Moral principles are guiding rules which impact the kind of activities people in an organization. These guiding principles ensure management and workers focus on objectives and are not distracted by other laws. Based on WorldCom's performance, management violated their professional competence (Wisner and Brandy 110). Usually, professional expertise is the state in which workers struggle to maintain the highest performance level by undertaking various tasks in a professional way (Banks and Kirsten 81).
In this case, professional competence assists the management in using the available resources to improve work performance. However, in WorldCom, leaders violated the ethic principle by engaging in activities such as fraud, which do not show professionalism (Kim 79) - faking documents and financial statements subjected the organization to a massive loss. For instance, when the telecommunications industries started to decline, most economists believed WorldCom would be affected. The management did not take the necessary steps to ensure how to overcome and control the next challenge.
The corporate culture of a firm is an essential aspect that shows the value and principles. In this case, management has a significant role in creating a corporate culture within an organization. The perception that management creates impacts the kind of behaviors employees follow. The culture acts like a belief and values that employees are supposed to follow (Kim 30). Therefore, when top leaders are violating ethic principles, automatically employees will develop the wrong perception toward the management. Thus, in WorldCom, the management violated the integrity principle by creating a dishonest condition within the organization (Wisner and Brandy 94).
Due to the action, the management reflected a bad image toward society and investors. Integrity is a crucial aspect that creates a pleasant environment where workers can express their wishes (Kim 70). However, violating the principle impacts how employees engage in group performance. The ongoing illegal activities in the company influenced workers to develop a negative attitude toward management. The issue became worse when a large number of employees were laid off by the management.
Responsibility is an ethical principle that impacts how employees and management engage in their daily activities. Every person within the organization is entitled to a particular role. It is the role of the management to ensure all people respect and engage in their respective responsibilities - active participation of the management influence public trust toward services provided (Wisner and Brandy 91). However, the management of WorldCom failed to participate in their role effectively. Instead, they participated in activities that only benefited a particular group. Auditors were unable to join in their characters adequately. As such, they could not follow financial flow within the organization. As such, stakeholders and some top management were severely handled by the board of directors (Kim 12).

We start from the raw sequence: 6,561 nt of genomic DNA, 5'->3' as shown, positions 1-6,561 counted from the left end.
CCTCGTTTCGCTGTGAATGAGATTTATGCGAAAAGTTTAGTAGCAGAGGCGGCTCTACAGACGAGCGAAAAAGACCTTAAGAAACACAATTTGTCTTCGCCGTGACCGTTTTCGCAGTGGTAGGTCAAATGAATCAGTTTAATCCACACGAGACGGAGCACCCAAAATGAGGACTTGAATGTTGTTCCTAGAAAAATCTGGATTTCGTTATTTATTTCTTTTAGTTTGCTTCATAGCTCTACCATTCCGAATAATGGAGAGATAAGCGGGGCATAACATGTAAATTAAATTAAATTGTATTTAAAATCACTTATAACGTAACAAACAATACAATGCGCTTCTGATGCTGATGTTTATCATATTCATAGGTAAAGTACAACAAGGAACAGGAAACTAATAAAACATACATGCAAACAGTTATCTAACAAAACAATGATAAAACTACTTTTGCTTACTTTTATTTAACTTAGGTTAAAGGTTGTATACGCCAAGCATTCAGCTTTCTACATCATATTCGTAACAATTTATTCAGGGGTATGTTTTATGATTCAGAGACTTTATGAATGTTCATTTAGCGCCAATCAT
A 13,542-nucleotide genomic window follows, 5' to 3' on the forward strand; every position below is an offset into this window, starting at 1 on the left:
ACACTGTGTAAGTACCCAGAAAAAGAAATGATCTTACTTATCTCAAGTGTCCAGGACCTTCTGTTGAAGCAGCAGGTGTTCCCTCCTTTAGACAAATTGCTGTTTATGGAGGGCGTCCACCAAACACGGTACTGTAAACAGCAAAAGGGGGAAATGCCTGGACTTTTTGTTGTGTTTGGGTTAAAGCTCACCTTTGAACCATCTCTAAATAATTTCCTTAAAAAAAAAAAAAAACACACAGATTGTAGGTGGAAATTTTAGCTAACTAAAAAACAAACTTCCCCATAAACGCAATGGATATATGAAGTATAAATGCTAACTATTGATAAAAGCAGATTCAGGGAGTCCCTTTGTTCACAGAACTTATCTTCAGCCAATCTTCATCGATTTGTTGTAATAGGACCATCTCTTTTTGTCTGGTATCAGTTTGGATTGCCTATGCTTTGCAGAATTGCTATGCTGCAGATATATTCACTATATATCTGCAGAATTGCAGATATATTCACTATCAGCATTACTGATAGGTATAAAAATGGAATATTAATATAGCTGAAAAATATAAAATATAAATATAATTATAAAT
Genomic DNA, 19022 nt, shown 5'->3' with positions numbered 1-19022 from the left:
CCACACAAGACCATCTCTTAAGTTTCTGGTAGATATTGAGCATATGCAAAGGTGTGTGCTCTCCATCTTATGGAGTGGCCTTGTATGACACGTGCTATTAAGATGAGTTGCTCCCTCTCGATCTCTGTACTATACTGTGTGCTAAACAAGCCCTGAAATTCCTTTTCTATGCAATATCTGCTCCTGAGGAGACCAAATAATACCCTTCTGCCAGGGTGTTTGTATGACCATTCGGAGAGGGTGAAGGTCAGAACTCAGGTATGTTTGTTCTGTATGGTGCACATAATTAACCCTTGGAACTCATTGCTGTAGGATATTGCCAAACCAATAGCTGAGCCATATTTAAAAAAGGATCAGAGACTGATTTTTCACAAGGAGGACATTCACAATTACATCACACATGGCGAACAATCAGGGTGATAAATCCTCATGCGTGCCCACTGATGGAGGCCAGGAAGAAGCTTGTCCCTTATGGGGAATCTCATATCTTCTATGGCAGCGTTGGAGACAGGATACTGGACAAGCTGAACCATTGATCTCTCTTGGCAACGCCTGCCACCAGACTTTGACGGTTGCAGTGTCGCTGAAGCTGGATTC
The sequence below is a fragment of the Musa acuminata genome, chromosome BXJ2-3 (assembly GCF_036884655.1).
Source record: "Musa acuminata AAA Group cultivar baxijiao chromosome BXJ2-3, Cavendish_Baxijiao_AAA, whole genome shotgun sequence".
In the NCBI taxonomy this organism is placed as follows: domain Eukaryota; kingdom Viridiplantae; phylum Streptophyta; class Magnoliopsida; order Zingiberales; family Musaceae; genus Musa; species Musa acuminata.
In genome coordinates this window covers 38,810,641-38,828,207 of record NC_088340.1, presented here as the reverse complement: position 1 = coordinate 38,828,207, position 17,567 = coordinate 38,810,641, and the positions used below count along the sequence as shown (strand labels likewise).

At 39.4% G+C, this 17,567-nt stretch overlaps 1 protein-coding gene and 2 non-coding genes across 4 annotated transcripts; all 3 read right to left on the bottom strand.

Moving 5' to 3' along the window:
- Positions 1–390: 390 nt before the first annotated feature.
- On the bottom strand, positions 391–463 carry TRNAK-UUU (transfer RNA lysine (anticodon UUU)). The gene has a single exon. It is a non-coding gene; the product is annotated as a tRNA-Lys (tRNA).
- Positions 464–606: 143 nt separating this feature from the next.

Additionally, the company did not engage workers in various activities. Workers were reluctant to share information because they feared they would lose their jobs in case management realizes their actions. The ethical issues were controlled by changing the management system by creating a new Board of Directors. The court ordered the new management to monitor and control company performance effectively (Kim 81). The government intervened by setting principles that people were required to take to manage the ongoing issues. For instance, the corporate culture of openness was introduced to control ethical behavior and monitor company performance.
Based on the case, corporate governance had failed to control various illegal activities that were taking place in the organization. Lack of a better system that controls how management engages in operations was a critical aspect that impacted leaders to engage in fraud. Additionally, the firm lacked effective internal control, and hence, it could not control various challenges. Internal control failed to detect the ongoing fraudulently by the management. Due to a lack of better connection, stakeholders thought that the management was running in the right way.
Therefore, management could easily manipulate accounting and financial systems.Lack of better cooperation between the management and workers was another critical challenge that impacts how the organization would control the issue. For many years, workers were not allowed to engage in the decision-making process. Therefore, workers were not permitted to share problems experienced on the ground level. Additionally, poor working conditions impacted how other members of the organization participated in the day to day operations.
Banks, Sarah, and Kirsten Nohr, eds. Practising social work ethics around the world: Cases and commentaries. Routledge, 2013.
Kim, Young. "Taking the Ethics Test." Continuity (2016). Retrieved from https://epublications.marquette.edu/cgi/viewcontent.cgi?article=1524&context=comm_fac.
Kim, Young. "Toward an ethical model of effective crisis communication." Business and Society Review 120.1 (2015): 57-81.https://epublications.marquette.edu/cgi/viewcontent.cgi?article=1493&context=comm_fac.
Wisner, Deven L., and Brandy A. Brown. "Corporate Toxicity: The WorldCom/MCI Scandal." (2015). Retrieved from https://repository.arizona.edu/bitstream/handle/10150/345957/Mini-Case_MCI_WC_Wisner_2015.pdf?sequence=1.